I'm so sorry it's been so long since my last post. I can't believe she was discharged a week ago today (Monday). The adjustment hasn't been easy. I've been quite spacey. And tonight, I spent several hours writing about our trip home and I just don't think it's post worthy. It feels like I'm just rambling and complaining and I am not a fan of those kinds of posts.
So, I'm skipping ahead a bit. I'm super glad to be home. And I'm sure Harlie is, too. I'm betting that she slept so hard in the hotel and at home since those were the first nights she wasn't woken up by a nurse messing with her.
The turning is going okay. It's certainly no easier. We give her pain meds before and she fights just as hard as she did the first day. But when we are done for the day, we let her cross off that day on a calendar so she can see we are closer to being done. I can't believe that we only have TWO days left now! As long as the surgeon doesn't add another day, of course. We have to send her a picture of Harlie when we are done to see if she's okay with how she looks.
It seems like the actual turning hurts - she cries a bit. But once we are done, she stops crying and doesn't complain about any pain. So, that's good.
She's had speech therapy once and that went well. I called Amy after I tried to get Harlie to blow bubbles (something that will really help her lungs) and she couldn't do it. She cannot get her lips closed and she probably doesn't have the lung capacity, either. Here is Amy getting her to try to close her lips...
Her skin is so tight since it's being stretched.
And she's still on oxygen.
I know that the goal of this surgery was to bring her jaw forward. And it looks like it's working. She's making noises that I've never heard before (when she coughs) so I can't help but think that it's because she has more of an airway than before. She's definitely louder. So, that's good. It's probably a really good sign that things are going the way we want them to.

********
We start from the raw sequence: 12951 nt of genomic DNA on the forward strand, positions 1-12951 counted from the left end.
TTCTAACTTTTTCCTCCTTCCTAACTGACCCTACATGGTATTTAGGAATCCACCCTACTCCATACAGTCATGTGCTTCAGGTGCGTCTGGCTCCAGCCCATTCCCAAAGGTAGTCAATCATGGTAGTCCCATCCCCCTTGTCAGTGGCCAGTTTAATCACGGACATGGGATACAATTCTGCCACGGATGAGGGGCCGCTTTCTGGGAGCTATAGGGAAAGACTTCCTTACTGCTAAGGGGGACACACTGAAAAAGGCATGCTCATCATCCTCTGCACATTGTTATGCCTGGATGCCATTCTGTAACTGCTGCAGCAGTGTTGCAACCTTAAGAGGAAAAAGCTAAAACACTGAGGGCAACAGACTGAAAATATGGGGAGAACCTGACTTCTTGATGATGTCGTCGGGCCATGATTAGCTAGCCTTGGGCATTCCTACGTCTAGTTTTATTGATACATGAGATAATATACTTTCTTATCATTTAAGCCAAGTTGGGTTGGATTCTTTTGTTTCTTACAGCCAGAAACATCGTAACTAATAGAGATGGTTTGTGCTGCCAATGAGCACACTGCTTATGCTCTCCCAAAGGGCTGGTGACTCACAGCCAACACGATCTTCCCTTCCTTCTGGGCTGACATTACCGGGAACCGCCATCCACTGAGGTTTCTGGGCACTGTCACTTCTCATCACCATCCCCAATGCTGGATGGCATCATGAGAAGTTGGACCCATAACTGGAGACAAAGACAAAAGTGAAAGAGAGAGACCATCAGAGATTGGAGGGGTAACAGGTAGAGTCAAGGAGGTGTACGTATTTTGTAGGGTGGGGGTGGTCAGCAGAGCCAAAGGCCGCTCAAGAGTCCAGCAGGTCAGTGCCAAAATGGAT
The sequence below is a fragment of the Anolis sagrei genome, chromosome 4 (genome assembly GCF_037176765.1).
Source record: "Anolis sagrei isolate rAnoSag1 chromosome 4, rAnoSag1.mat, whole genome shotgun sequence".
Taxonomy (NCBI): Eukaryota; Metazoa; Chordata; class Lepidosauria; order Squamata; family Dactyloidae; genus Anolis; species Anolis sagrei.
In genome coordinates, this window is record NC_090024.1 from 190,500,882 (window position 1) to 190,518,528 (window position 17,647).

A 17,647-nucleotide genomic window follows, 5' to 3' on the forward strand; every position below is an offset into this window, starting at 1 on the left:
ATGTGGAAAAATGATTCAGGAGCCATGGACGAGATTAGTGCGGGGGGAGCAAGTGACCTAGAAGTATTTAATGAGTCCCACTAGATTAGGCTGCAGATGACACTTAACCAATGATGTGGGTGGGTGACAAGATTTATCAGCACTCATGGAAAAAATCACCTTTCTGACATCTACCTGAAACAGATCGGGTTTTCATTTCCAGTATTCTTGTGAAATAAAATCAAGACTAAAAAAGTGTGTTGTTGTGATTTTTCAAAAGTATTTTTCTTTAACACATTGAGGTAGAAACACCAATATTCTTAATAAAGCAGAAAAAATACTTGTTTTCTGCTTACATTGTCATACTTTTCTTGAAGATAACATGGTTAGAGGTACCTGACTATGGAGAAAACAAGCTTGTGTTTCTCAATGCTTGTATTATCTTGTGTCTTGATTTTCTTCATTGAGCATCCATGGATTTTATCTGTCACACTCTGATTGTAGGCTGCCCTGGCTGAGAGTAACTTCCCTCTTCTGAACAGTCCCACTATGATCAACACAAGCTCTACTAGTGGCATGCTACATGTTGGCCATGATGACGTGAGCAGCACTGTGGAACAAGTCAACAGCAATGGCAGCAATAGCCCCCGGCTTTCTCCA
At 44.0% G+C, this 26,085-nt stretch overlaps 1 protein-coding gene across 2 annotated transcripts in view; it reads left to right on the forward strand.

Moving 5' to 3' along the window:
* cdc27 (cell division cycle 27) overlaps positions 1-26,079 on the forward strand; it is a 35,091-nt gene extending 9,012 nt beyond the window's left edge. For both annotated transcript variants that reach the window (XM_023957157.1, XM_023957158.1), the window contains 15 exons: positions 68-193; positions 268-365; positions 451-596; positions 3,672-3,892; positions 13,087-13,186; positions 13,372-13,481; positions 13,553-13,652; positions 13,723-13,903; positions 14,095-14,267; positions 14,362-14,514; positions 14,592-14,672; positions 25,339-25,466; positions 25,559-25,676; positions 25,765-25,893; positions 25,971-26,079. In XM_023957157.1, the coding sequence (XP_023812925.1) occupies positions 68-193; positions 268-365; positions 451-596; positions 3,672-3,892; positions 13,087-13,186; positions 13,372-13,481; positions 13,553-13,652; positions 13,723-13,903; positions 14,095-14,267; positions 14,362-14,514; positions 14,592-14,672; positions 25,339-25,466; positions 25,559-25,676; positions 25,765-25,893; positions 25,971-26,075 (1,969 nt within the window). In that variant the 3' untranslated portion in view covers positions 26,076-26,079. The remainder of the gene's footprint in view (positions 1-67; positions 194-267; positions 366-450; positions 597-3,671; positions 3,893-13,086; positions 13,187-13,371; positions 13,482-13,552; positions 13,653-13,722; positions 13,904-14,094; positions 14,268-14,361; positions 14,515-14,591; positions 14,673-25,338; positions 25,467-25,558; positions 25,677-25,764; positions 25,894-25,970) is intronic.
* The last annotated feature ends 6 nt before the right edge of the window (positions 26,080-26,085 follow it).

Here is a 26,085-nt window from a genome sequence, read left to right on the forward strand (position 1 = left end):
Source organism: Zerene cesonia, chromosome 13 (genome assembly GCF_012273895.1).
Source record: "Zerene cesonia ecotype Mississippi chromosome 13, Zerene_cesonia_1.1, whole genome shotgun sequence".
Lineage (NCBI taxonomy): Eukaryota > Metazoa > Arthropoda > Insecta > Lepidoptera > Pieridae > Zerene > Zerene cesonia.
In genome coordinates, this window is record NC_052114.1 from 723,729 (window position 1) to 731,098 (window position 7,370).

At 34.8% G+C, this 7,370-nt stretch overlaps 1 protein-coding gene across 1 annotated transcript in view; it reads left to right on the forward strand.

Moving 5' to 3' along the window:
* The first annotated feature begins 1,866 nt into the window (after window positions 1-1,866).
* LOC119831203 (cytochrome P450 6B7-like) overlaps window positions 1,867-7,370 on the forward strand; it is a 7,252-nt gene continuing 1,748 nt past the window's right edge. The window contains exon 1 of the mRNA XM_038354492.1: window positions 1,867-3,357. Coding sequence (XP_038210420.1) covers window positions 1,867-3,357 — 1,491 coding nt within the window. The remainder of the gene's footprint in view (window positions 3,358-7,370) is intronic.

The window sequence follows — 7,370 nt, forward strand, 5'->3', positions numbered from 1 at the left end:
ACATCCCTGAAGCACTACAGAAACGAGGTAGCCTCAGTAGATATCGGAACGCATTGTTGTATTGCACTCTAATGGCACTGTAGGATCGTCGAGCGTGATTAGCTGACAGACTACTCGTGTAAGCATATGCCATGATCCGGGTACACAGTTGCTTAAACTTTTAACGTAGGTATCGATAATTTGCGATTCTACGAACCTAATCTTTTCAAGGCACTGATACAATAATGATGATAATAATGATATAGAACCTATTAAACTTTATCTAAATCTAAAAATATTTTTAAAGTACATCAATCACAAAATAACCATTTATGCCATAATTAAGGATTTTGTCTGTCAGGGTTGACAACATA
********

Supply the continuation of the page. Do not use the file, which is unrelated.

But, it's still very difficult to see her look so different. I loved her face the way it was before. And I loved it the way it was before each of her other three jaw surgeries. I need to think of a way to describe how it feels to see your child's face change so much. And not in the normal way it's supposed to change. All I can tell you now is that it's more difficult than you'd think. It doesn't help that she can't close her mouth. I can't imagine how uncomfortable that would be. And of course she won't be able to swallow with her mouth open. Poor thing.
I was in Target the other day and I heard a woman yell across the store to another woman asking her if she heard about so-and-so and that she broke her ankle. "Oh, I know! Isn't that just horrible?!" "Yes, so crazy!"
Yep. Horrible. Crazy. That's exactly how I would describe a broken ankle. I hate that I have those thoughts. I don't know who this person is with the broken ankle. Maybe she was on the brink of trying out for the Olympics or something. I'm sure it is horrible and crazy to her. But, after all I've seen Harlie go through, that would definitely NOT be my definition of horrible. Or crazy. It's those moments that make me think I'm not ready for normal civilization yet.
Tonight was the first time we took her out of the house since we got home a week ago tomorrow (Tuesday). Before we left for this surgery, she was always up for going on a walk with the dog (in her chair). But tonight when we asked her, she started to cry and said no. We told her she could go in her chair, but she still said no. So, Tom picked her up and carried her to her chair. She seemed to have a good time once we were on our way. She's so funny. Tom pushed her chair with one hand so he could walk almost beside her instead of walking behind her. That totally bothered her. She really wanted him to put both hands on the chair and she made her feelings perfectly clear. Over and over again.
She has thrush on her tongue from all the antibiotics. So, we started her on another med for that. I think Murphy got it when he was an infant, but other than that I have no experience with it. It was really bugging her the other day, so I wiped her tongue with a towel and it bled. Ew. Poor thing. She's just got all kinds of things going on. Way too many antibiotics in such a short time.
The other day she went and got her cup from the cabinet and filled it with water. She went to drink out of the straw and realized she couldn't do it. She started to cry a very sad cry and handed me the cup. Oh, it is so hard to make her go through so much. And I have no idea if she knows why we're putting her through all of this anyway. I certainly don't want to tell her that we want to get that trach out. The last thing I want to do is to make her think about it.
Well, that's all I have for now. For some reason, I'm just not feeling like writing tonight. See? I'm having a hard time getting back to myself.
Thank you for all your wonderful, continued support. I couldn't have survived this month without it!
Monument Avenue 10K!
2 weeks ago